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HomeCorruptionHydropower: Inside Mpanda’s BIF 54billion powerplant.

Hydropower: Inside Mpanda’s BIF 54billion powerplant.

  • It was one hundred percent funded by the Government, the project cost was estimated at BIF 85billion.
  • Burundi’s electricity demand reached 100Mw while the country’s capacity stands at 45Mw.
  • Activists poke on governance fraud and corruption

Burundi’s Mpanda hydropower project worth BIF 54billion (around 26Million USD) stand-stilled after funds shortages as power demand escaladed up to 100MegaWatts in 2020, according to recent data.

In the meantime, the powerplant was expected to upgrade as well as boost the national energy to 30% with its 10,4Megawatts additional.

According to the World Bank recent data (May 2022), Burundi remains one of the least electrified countries globally,as of 2020, 11.7% of the population had access to electricity while rural access stood at 3.5%.

All this despite the country’s natural capacity favourable to the sustainable use of water and solar energy or wind power. According to Faustin Ndikumana, president of PARCEM, a Burundian advocacy organization.

He added that there is still a great portion of resources unexploited.

Researches have shown that Burundi has huge solar energy potentials. The aggregate annual power sums up 2000 kWh / m² per year. However, one of the main challenges is to develop a sustainable fire wood supply.

Mpanda’s powerplant belongs to the Burundi’s energy pool dominated by waterpower generation (73,0%) whereas it is followed by the renewable energy (14.0%).

The Mpanda hydropower plant drowned down after 35% of progress recorded in 2015.

Two years after, the project completely ceased, leaving behind a handful infrastructure_ thatched as of today.

Witnesses pointed out they were built on sliding soil.

“Houses started knocking down by 2020. It is absurd that infrastructures could not last longer, less than 3 years”, a resident of the locality told a local newspaper.

Other witnesses were left numb judging impossible how the engineers could lay first stones on gliding soil.

“I don’t really know what happened, but I don’t think that the quality of the soil is the cause of this disaster,”, one said who was on part of team designed to build the house.

The project came as effort by the government to satisfy the country’s demand. However, the expected 10.4MegaWatts_that the power plan could have generated_ fainted away.

Of the overall budget elevated at BIF 85bilion, BIF 54billion was drawn on.

Activists could not stop questioning where were deputies when the projects diverted.

Gabriel Rufyiri, president of OLUCOME a watchdog association, was baffled.

A.K, a journalist and observer wisecracked about it as environment friendly.

He said that Mpanda hydropower has proved an outstanding and pioneering accomplishment in technology today, and it aligns with COP26.

“The dam is environmentally friendly; no concrete, no steel”, said A.K

“Elsewhere, the forest is dug up, the mountain is broken up, the earth is cleared and filled in. In Mpanda, Mother Nature has not been infringed”, he added.

In Burundi power demand is dominated by Bujumbura and Gitega representing 220,107kWh and 16,369 kWh respectively as of 2015, according to the 2021 National Bank Data.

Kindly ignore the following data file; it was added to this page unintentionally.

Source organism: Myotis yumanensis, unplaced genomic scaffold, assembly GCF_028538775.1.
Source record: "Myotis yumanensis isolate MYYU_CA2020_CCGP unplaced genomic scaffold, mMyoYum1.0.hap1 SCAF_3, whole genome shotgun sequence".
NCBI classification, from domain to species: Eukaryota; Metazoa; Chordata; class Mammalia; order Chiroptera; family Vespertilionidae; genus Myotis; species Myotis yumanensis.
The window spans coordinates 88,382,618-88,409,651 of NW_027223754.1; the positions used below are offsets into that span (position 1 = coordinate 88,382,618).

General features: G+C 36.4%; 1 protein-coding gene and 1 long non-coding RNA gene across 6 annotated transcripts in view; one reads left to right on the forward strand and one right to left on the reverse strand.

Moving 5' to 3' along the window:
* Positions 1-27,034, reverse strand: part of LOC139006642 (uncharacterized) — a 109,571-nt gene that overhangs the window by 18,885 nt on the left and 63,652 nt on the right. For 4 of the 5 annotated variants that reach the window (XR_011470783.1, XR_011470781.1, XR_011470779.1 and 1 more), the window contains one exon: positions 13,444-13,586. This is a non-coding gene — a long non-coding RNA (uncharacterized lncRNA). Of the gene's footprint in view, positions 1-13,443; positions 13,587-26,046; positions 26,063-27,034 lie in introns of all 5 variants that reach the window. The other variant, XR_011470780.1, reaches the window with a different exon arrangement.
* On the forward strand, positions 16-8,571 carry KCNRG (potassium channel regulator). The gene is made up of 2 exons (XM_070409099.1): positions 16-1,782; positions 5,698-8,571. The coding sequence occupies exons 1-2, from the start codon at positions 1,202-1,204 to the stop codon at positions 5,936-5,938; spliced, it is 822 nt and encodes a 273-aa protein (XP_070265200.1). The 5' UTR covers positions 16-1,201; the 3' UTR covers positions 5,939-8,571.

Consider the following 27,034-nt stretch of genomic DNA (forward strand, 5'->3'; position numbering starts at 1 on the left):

As of 2020, Bujumbura power consumption stood at 284,450kWh and 20,286kWh for Gitega.

Other provinces shared 21,333kWh in 2015 while in 2020 the tally grew up to 29,494kWh.

The key to socio-economic development is electricity, said Agathon Rwasa opposition leader of the Congrès national pour la Liberté party, speaking to a local newspaper.

He added that a sustainable development is unlikely to flourish without power.

While the country has many power dams in construction, he quizzed the government how long the load shedding and power cuts in Burundi will last, and when the plans to build hydroelectric dams will bear fruits.

The country’s production of electrical energy grew to 262,566kWh in 2020 from 165,985kWh in 2015.

To date six hydropower projects are under construction.

According to Regideso, approximately 200 MW of production is expected if these dams are all built and operational by 2027. An output which will be added to the 45 MW currently available (34Mw locally produced, 6Mw thermal, and 5Mw imported from the Republic Democratic of congo.

On this is added 30 MW bought from the company Interpétrole.

Power shortages solutions
In Bujumbura, some part of city do not know the power during the day or during the night.

For us in the North, we are supplied power at 6 p.m said B.E a resident of Kamenge.

As for South, power cut comes up between 10p.m and 11p.m. it comes back at around 6a.m.

“I have barber, during the day I can hardly finish one customer without power cut”, said Abdul owner of a barber.

In centre town, small business owners substituted power with generators. “Once the power goes and we have customers or ongoing projects, we use the generator”, said Nzopfabarushe found in Bujumbura.

For him, the cost of fuel has decreased his profits. “I work only for petrol and generator repair, he added.

In Regideso, they said that power cut is observed due to old equipment

However, observers bet on EU suspension of its aid. “It had been funding around 30Mw paid to supply generators by Inter Petrol”, said E.

However, as far as Mpanda hydropower is concerned, Gabriel Rufyiri pokes on governance fraud and corruption.

To be continued…

Espoir Iradukundahttps://insideburundi.org
Burundian Data-driven investigative Journalist passionate about science reporting based Health and environment. Multimedia Reporter, Founder at Inside Burundi.
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